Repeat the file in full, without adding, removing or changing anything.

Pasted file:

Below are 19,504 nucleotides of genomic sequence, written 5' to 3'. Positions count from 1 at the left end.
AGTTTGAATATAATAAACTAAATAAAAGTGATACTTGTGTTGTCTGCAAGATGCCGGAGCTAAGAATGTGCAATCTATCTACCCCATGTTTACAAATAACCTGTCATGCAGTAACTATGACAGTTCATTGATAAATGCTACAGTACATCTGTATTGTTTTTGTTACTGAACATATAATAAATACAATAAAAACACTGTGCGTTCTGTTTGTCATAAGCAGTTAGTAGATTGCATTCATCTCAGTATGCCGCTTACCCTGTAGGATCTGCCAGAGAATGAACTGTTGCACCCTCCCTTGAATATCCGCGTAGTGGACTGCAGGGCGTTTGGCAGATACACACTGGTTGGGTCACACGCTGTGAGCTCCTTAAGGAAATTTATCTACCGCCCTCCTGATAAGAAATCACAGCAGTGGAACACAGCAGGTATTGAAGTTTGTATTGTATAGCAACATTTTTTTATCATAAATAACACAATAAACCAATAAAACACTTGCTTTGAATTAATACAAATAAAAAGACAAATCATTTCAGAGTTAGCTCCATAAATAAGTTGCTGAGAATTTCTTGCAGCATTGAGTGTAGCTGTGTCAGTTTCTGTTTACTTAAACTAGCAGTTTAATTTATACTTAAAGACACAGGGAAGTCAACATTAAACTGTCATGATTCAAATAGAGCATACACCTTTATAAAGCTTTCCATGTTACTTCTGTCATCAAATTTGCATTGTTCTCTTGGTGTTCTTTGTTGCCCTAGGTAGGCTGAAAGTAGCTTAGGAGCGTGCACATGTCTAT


Below are 19,504 nucleotides of genomic sequence, written 5' to 3'. Positions count from 1 at the left end.
AGTTTGAATATAATAAACTAAATAAAAGTGATACTTGTGTTGTCTGCAAGATGCCGGAGCTAAGAATGTGCAATCTATCTACCCCATGTTTACAAATAACCTGTCATGCAGTAACTATGACAGTTCATTGATAAATGCTACAGTACATCTGTATTGTTTTTGTTACTGAACATATAATAAATACAATAAAAACACTGTGCGTTCTGTTTGTCATAAGCAGTTAGTAGATTGCATTCATCTCAGTATGCCGCTTACCCTGTAGGATCTGCCAGAGAATGAACTGTTGCACCCTCCCTTGAATATCCGCGTAGTGGACTGCAGGGCGTTTGGCAGATACACACTGGTTGGGTCACACGCTGTGAGCTCCTTAAGGAAATTTATCTACCGCCCTCCTGATAAGAAATCACAGCAGTGGAACACAGCAGGTATTGAAGTTTGTATTGTATAGCAACATTTTTTTATCATAAATAACACAATAAACCAATAAAACACTTGCTTTGAATTAATACAAATAAAAAGACAAATCATTTCAGAGTTAGCTCCATAAATAAGTTGCTGAGAATTTCTTGCAGCATTGAGTGTAGCTGTGTCAGTTTCTGTTTACTTAAACTAGCAGTTTAATTTATACTTAAAGACACAGGGAAGTCAACATTAAACTGTCATGATTCAAATAGAGCATACACCTTTATAAAGCTTTCCATGTTACTTCTGTCATCAAATTTGCATTGTTCTCTTGGTGTTCTTTGTTGCCCTAGGTAGGCTGAAAGTAGCTTAGGAGCGTGCACATGTCTAT